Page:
Wednesday, 28 January 2015

Wednesday 28/01/15

    Today was another character design lesson where the importance and significance of camera angles were discussed. Directors are to treat cameras as the viewer's eyes so the position has to flow with the story as if you were there, darting around. For the workshop task we were given a genre and a situation. In my case I was given the genre of "steampunk" and the situation of an aggressive powerplay or a bullying situation. Designing the characters was kind-of fun and a nice break fro mwhat I feel may be generic characters in my current Script To Screen project due to its contemporary setting. Who knows, maybe I'll come back to this genre in the second or third years?


  1. Hey Mark - I thought your comment about the 'generic' characters in your FSTS story was interesting; it's really important that you inject style into those 'universal' characters of yours - charm, appeal and delicacy: check out Paperman, for example, for inspiration in terms of stylisation and elegance:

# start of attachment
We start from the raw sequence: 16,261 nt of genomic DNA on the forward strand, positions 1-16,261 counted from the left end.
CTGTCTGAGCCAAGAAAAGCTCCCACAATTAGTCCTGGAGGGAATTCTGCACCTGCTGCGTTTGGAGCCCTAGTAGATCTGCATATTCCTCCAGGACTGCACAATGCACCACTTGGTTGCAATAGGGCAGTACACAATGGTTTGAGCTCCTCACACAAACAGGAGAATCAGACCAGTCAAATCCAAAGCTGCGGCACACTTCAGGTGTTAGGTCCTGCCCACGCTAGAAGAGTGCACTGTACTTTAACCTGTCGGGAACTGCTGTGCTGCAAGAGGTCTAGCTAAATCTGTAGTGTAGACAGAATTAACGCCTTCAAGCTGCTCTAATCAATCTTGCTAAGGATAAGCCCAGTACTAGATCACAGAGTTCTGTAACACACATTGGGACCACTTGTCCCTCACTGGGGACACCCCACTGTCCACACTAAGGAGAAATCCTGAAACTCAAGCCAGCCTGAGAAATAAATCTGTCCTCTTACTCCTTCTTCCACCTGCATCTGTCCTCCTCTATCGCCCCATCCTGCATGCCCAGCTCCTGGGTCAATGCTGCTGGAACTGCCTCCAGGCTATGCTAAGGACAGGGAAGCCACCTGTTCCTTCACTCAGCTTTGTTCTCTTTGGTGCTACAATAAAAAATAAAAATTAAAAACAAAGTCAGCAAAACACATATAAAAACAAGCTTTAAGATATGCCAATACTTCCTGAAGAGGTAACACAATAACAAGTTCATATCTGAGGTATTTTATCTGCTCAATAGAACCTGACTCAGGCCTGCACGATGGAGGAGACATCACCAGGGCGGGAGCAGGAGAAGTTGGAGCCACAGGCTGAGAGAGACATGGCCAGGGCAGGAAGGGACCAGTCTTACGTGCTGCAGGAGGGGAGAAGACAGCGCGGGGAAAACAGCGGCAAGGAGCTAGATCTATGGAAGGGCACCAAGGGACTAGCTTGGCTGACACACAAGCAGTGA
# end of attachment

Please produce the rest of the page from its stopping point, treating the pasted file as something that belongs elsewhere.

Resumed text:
I would consider too giving your story a more vintage or period feel - look at these examples:

    My general point is that 'style' is going to be so important to your story, so while they're not in fancy costumes, we need to be drawn to them and we need to like them.

  2. A 70/80s vibe might be a good angle to take. That kind of "golden age" where air travel was becoming far more popular and along with it perhaps popularising the idea of someone's children moving to another country to create a life for oneself.

    It fits.